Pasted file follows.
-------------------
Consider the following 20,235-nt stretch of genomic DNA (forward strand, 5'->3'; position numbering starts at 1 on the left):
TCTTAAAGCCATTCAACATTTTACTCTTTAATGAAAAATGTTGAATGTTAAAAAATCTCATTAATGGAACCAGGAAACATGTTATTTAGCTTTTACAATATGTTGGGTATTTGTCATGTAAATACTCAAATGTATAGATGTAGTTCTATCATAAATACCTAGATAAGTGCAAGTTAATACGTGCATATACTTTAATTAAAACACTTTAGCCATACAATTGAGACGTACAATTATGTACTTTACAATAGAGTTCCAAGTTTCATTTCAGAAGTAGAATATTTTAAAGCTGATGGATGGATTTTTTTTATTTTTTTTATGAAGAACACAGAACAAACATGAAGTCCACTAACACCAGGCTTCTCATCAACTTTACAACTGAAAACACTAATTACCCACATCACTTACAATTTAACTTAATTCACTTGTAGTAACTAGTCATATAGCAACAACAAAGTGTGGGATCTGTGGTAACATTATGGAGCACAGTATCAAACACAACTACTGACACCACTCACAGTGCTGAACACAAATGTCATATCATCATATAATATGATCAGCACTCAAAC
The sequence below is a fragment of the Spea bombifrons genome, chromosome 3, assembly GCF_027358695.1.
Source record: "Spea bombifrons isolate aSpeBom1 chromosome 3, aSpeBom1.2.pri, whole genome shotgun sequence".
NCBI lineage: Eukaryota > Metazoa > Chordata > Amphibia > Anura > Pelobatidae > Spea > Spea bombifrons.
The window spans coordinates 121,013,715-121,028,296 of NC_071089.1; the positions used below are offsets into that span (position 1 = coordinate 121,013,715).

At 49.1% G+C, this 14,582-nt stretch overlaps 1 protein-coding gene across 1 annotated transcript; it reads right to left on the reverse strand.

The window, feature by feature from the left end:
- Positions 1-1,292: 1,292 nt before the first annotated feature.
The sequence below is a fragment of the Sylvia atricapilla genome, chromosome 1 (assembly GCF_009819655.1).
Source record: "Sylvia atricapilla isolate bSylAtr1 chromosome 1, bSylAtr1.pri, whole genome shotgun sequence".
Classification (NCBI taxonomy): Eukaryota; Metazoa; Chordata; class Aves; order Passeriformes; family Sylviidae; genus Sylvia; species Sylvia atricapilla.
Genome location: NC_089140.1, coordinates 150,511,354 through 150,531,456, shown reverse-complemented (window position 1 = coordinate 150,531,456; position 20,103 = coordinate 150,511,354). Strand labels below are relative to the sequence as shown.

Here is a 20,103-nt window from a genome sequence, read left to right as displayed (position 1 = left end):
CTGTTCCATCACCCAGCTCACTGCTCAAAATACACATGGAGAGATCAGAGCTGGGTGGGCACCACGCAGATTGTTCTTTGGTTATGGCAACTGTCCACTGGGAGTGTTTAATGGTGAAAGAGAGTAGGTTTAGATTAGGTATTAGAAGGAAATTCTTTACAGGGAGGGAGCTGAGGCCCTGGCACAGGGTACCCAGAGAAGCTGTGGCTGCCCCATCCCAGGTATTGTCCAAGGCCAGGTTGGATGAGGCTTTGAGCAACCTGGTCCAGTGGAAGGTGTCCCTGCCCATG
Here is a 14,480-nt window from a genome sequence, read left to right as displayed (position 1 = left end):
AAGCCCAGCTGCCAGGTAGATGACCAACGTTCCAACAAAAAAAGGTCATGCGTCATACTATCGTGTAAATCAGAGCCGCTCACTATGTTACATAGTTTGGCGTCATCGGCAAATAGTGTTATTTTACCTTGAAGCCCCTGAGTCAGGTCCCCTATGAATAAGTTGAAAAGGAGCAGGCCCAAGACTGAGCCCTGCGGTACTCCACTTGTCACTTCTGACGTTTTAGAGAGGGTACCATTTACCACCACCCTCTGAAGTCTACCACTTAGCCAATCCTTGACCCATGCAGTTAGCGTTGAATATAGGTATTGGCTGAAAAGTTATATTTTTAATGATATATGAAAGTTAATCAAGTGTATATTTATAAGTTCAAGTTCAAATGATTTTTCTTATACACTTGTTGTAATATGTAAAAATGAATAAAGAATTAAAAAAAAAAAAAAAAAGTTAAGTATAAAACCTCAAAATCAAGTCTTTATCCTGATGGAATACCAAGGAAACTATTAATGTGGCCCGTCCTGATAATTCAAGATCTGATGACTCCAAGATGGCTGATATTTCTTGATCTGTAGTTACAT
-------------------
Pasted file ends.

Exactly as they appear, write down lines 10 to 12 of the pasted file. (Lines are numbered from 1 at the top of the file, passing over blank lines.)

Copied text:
The sequence below is a fragment of the Sylvia atricapilla genome, chromosome 1 (assembly GCF_009819655.1).
Source record: "Sylvia atricapilla isolate bSylAtr1 chromosome 1, bSylAtr1.pri, whole genome shotgun sequence".
Classification (NCBI taxonomy): Eukaryota; Metazoa; Chordata; class Aves; order Passeriformes; family Sylviidae; genus Sylvia; species Sylvia atricapilla.